Despite having done some research and being really excited about attending a poetry event this semester, I went to “Joy, Despite: Poetry Night in Ann Arbor” not really knowing what to expect. I knew it featured Ann Arbor teens and I had researched the headliners Kyndall Flowers, Dylan Gilbert, and Zaphra Stupple, but that was all. It completely surpassed any expectations I wasn’t aware of having, to create a night of joy.
As Marty Roper said in the opening statements, this show was about “transforming pain into purpose”. The result of this transformation left me alternating between emphatic snaps and thoughtful contemplation of my own interlocking identities; it is my opinion that this is the sign of good, if not great, art- when I, as a viewer, become so invested in a work that I begin to internalize and apply it to my own life. This experience left me honored to be in a space with these wonderful artists and their families.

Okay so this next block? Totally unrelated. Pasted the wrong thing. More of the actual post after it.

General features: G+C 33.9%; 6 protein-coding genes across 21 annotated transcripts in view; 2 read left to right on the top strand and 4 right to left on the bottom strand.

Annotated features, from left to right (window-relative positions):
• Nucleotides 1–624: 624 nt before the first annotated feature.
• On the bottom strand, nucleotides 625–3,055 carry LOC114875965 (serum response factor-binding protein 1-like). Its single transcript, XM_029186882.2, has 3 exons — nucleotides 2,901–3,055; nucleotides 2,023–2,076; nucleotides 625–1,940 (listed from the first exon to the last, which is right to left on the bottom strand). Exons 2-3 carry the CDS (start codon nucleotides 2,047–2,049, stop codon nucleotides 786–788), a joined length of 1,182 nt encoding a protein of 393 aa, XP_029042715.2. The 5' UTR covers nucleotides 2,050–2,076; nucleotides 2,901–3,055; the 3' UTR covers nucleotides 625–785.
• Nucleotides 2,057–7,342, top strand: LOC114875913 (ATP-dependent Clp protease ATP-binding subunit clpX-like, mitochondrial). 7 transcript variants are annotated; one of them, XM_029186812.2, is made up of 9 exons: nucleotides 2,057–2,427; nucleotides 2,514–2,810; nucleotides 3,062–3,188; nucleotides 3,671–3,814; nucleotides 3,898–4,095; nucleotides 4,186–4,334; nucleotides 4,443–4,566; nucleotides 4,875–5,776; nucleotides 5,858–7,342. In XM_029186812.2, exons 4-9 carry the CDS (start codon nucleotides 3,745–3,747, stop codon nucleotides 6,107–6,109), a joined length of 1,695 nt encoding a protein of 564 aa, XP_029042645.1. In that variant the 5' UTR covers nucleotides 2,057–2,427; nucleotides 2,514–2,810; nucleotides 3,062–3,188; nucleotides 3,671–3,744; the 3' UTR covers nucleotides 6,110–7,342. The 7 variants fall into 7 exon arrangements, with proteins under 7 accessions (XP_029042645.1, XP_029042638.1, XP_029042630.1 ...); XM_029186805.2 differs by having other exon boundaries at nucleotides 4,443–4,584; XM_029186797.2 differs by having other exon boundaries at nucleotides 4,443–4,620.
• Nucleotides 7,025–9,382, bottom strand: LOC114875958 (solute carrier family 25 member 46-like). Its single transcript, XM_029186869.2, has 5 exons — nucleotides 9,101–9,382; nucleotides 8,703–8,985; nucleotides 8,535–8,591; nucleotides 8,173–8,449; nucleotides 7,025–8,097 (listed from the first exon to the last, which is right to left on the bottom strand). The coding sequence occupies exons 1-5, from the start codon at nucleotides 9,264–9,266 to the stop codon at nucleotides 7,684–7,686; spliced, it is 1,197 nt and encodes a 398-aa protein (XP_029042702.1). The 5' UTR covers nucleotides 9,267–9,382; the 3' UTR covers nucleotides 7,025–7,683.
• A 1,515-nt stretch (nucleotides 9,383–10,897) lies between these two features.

Pieces touched on topics of class, race, gender, anxiety, depression, access to clean water, and ethnicity. The bravery and vulnerability these teens harnessed in expressing their stories was humbling and inspirational. All these amazing works culminated in a final piece together that pulled phrases and topics from each work performed that night. They were woven together in one huge final spoken word piece about diversity and power. The result hung in the air and remains with me a day later.
This experience and the feeling of having witnessed something genuine and unique, from people at most 4 years younger than myself, lead me to do more research on The Neutral Zone- the program that worked with all these artists to bring this show about. Here is a brief history of the group from their website:
“In 1998, a group of Ann Arbor teens gathered to discuss the need for a place where teens could congregate after school and on weekends. From the very beginning, they felt this place should be more than just a hangout; that is could be a safe place to make new friends, mix with youth from different backgrounds, explore new ideas, learn new skills and do it all in a setting that was teen friendly and teen driven. Teens wrote the mission statement and the first grant proposal to the Ann Arbor Area Community Foundation and, with seed money in hand, enlisted parents and friends to turn an old brick and timber warehouse into a teen center.”
Visit their website to learn more about ways to get involved and upcoming events!